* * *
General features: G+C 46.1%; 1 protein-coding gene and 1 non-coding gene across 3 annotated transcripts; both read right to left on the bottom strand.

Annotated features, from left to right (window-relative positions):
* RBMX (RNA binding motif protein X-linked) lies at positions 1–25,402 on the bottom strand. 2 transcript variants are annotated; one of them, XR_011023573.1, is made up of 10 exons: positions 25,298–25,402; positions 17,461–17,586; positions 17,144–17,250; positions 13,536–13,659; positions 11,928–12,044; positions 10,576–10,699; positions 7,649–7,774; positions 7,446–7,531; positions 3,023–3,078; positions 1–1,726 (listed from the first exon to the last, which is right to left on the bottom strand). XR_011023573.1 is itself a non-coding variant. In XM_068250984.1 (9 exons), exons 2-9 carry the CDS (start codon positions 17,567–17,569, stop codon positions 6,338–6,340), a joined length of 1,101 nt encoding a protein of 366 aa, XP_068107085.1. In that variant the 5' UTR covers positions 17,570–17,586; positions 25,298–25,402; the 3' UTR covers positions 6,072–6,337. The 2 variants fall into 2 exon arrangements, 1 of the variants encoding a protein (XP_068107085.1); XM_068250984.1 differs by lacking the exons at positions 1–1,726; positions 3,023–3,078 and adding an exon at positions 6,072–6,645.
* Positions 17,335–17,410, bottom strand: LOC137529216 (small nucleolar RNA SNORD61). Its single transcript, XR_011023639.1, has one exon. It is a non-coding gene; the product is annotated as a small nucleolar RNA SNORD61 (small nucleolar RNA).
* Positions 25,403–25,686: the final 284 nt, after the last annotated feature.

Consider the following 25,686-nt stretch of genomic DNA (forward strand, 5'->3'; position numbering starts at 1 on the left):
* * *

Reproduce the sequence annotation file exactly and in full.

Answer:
General features: G+C 46.1%; 1 protein-coding gene and 1 non-coding gene across 3 annotated transcripts; both read right to left on the bottom strand.

Annotated features, from left to right (window-relative positions):
* RBMX (RNA binding motif protein X-linked) lies at positions 1–25,402 on the bottom strand. 2 transcript variants are annotated; one of them, XR_011023573.1, is made up of 10 exons: positions 25,298–25,402; positions 17,461–17,586; positions 17,144–17,250; positions 13,536–13,659; positions 11,928–12,044; positions 10,576–10,699; positions 7,649–7,774; positions 7,446–7,531; positions 3,023–3,078; positions 1–1,726 (listed from the first exon to the last, which is right to left on the bottom strand). XR_011023573.1 is itself a non-coding variant. In XM_068250984.1 (9 exons), exons 2-9 carry the CDS (start codon positions 17,567–17,569, stop codon positions 6,338–6,340), a joined length of 1,101 nt encoding a protein of 366 aa, XP_068107085.1. In that variant the 5' UTR covers positions 17,570–17,586; positions 25,298–25,402; the 3' UTR covers positions 6,072–6,337. The 2 variants fall into 2 exon arrangements, 1 of the variants encoding a protein (XP_068107085.1); XM_068250984.1 differs by lacking the exons at positions 1–1,726; positions 3,023–3,078 and adding an exon at positions 6,072–6,645.
* Positions 17,335–17,410, bottom strand: LOC137529216 (small nucleolar RNA SNORD61). Its single transcript, XR_011023639.1, has one exon. It is a non-coding gene; the product is annotated as a small nucleolar RNA SNORD61 (small nucleolar RNA).
* Positions 25,403–25,686: the final 284 nt, after the last annotated feature.

Consider the following 25,686-nt stretch of genomic DNA (forward strand, 5'->3'; position numbering starts at 1 on the left):